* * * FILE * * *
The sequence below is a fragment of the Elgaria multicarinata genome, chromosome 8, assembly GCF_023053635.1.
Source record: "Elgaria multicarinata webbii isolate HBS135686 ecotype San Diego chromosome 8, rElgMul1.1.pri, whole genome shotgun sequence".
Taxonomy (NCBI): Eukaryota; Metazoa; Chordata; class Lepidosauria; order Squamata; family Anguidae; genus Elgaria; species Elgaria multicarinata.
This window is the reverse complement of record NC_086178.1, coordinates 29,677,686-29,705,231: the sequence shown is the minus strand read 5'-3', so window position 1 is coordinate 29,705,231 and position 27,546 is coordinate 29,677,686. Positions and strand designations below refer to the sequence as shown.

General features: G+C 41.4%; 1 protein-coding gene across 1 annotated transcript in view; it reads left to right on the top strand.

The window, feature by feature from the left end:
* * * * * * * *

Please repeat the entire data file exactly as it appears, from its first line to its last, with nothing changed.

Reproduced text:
The sequence below is a fragment of the Elgaria multicarinata genome, chromosome 8, assembly GCF_023053635.1.
Source record: "Elgaria multicarinata webbii isolate HBS135686 ecotype San Diego chromosome 8, rElgMul1.1.pri, whole genome shotgun sequence".
Taxonomy (NCBI): Eukaryota; Metazoa; Chordata; class Lepidosauria; order Squamata; family Anguidae; genus Elgaria; species Elgaria multicarinata.
This window is the reverse complement of record NC_086178.1, coordinates 29,677,686-29,705,231: the sequence shown is the minus strand read 5'-3', so window position 1 is coordinate 29,705,231 and position 27,546 is coordinate 29,677,686. Positions and strand designations below refer to the sequence as shown.

General features: G+C 41.4%; 1 protein-coding gene across 1 annotated transcript in view; it reads left to right on the top strand.

The window, feature by feature from the left end: